Babylon Berlin : Weimar gender crises as modern warning

    Item Description
    Linked Agent
    Creator (cre): Moore, Alexandra Evalita
    Advisor (adv): Hoffmann, Eva
    May 20, 2020
    Graduation Year

    The Weimar Republic was a particularly vibrant period of social and cultural progressiveness in German history, though it is often overshadowed by the economic collapse of 1929 and the outbreak of World War II and rise of fascism that shortly followed. This period saw a radical change from the traditional roles of women in society and home towards the idea of the "Neue Frau”. New women exercised more personal and sexual freedom as well as began to enter into the workplace. While women were experiencing this movement towards gender emancipation, Weimar men were facing turmoil and a crisis of masculinity due to the traumas of WWI. This crisis, however, was also greatly because of the destabilization of traditional gender and sexual identity which they returned to after the war, leaving them lost in their identity. The Netflix original German television series, Babylon Berlin, is a captivating fictional portrayal of life in Berlin at the cusp of the fall of the Weimar Republic. As the most expensive to produce non-English series ever to be made, Babylon Berlin, captivatingly depicts Weimar life, the pretty and the ugly. Themes of the changing gender role of women and the traumatized masculinity are a large part of the plot, giving modern viewers a more in-depth experience of this often-overlooked part of German history that was so unique for its short-lived progressiveness but also for its buildup to the fall into fascism and barbarity. In this thesis I focus on two of the main characters, Charlotte Ritter and Gereon Rath, to show that the lack of mental health treatment and the societal collective forgetting of the atrocities of war not only lead to wide-scale political instability and male hysteria, but also tragically hindered the female attempt to fully become a New Woman. I argue that Babylon Berlin consciously uses its themes and characters to establish eerie parallels between the 1920s and the 21st century, in which toxic masculinity continues to persist and lead to general societal turmoil and the oppression of minorities.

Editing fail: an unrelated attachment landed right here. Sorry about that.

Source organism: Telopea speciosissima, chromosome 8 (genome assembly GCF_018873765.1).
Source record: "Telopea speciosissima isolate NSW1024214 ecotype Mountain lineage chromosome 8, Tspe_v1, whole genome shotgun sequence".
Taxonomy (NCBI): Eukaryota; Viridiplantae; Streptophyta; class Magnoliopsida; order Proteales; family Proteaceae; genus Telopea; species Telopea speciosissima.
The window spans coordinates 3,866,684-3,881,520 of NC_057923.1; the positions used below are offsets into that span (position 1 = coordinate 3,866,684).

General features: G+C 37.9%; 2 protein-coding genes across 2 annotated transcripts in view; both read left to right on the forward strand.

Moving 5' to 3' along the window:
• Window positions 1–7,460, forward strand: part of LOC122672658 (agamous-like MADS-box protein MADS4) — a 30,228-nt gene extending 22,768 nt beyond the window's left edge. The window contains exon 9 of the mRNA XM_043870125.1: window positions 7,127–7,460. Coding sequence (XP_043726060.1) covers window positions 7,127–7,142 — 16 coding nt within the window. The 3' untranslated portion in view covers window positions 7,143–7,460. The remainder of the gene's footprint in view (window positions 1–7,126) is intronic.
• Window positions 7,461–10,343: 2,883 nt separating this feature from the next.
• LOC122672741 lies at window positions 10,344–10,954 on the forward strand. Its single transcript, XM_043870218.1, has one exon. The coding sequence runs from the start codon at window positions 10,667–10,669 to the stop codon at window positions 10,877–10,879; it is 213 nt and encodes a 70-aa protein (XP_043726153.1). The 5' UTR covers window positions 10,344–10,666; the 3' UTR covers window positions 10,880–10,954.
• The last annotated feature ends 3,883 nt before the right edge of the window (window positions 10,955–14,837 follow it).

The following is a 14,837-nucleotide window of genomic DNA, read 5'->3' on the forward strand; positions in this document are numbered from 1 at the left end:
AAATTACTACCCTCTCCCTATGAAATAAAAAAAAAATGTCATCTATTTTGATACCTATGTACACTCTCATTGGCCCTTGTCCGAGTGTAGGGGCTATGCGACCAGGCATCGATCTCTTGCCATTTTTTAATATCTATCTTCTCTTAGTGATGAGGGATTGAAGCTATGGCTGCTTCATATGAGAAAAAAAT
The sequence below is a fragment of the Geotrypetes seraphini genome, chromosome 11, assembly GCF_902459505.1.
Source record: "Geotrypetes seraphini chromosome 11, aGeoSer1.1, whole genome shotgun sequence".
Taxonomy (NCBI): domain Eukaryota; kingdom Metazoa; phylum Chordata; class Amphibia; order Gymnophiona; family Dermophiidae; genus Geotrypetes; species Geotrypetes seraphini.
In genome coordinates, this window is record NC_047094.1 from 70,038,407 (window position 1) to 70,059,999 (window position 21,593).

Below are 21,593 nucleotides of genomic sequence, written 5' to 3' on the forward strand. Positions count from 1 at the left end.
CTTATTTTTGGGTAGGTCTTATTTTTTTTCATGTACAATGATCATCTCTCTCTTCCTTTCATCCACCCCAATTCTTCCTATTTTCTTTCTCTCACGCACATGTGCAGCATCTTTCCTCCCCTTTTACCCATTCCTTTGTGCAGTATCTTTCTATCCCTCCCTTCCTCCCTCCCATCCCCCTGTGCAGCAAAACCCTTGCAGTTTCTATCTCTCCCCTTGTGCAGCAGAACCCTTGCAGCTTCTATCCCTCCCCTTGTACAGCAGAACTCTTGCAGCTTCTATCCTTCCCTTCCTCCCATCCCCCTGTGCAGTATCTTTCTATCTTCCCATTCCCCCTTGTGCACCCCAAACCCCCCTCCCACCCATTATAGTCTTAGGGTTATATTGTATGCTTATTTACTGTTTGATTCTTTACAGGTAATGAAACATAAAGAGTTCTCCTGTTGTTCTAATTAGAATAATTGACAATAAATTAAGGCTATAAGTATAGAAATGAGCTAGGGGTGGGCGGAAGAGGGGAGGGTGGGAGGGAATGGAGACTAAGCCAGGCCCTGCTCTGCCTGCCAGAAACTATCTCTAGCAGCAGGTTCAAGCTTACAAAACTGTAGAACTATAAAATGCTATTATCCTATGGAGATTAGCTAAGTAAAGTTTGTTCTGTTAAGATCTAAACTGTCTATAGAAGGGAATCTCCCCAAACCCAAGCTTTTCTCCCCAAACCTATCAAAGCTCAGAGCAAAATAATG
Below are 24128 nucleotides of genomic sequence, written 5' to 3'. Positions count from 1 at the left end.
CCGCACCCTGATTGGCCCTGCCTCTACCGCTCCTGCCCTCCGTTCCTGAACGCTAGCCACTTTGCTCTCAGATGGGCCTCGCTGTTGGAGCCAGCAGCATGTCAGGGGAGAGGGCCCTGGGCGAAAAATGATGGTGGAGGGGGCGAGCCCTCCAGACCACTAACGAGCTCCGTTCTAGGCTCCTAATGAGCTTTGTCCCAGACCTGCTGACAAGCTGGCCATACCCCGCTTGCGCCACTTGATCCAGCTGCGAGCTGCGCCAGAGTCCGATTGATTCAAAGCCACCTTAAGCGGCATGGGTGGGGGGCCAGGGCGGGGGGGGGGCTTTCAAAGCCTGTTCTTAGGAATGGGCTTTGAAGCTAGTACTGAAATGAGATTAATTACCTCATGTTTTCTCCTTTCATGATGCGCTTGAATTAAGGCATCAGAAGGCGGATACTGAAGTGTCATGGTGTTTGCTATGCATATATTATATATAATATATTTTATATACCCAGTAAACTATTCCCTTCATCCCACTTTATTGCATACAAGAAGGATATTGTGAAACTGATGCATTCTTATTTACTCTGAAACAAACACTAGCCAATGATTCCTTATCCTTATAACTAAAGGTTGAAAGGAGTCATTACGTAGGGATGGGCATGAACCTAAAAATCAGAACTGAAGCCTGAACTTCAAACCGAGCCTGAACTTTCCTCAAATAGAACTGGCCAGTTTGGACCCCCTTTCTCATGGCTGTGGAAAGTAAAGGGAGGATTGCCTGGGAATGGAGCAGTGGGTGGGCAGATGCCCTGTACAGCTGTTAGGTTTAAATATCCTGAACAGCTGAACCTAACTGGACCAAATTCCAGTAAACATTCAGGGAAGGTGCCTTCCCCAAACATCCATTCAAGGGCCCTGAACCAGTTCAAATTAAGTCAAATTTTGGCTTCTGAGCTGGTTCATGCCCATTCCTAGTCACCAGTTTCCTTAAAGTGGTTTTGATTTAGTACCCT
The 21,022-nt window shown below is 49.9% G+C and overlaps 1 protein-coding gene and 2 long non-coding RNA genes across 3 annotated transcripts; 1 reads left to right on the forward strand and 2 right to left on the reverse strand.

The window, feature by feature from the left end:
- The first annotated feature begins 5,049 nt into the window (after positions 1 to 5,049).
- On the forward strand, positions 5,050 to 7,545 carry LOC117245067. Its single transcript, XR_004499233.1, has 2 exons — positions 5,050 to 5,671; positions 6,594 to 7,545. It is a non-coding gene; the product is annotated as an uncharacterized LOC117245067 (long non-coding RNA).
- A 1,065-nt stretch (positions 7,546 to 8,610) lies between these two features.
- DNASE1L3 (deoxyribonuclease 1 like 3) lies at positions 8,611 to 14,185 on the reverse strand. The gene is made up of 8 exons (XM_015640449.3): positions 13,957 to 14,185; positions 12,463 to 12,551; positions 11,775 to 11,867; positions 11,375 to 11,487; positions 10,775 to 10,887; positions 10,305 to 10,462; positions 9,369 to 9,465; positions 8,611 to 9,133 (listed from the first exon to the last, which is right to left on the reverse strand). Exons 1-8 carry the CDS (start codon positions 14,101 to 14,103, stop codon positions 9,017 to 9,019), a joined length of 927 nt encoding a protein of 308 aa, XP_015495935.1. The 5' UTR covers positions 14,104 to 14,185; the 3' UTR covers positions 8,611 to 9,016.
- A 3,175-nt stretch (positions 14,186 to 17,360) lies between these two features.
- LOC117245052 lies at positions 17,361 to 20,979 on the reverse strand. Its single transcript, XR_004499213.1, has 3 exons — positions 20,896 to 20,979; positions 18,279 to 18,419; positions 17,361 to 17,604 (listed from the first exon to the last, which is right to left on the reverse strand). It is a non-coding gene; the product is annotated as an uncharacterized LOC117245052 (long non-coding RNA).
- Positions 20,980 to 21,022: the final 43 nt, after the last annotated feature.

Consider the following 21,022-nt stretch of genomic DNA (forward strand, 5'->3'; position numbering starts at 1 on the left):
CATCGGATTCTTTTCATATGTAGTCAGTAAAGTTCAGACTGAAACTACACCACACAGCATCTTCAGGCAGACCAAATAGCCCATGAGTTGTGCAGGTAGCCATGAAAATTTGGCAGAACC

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    34 pages
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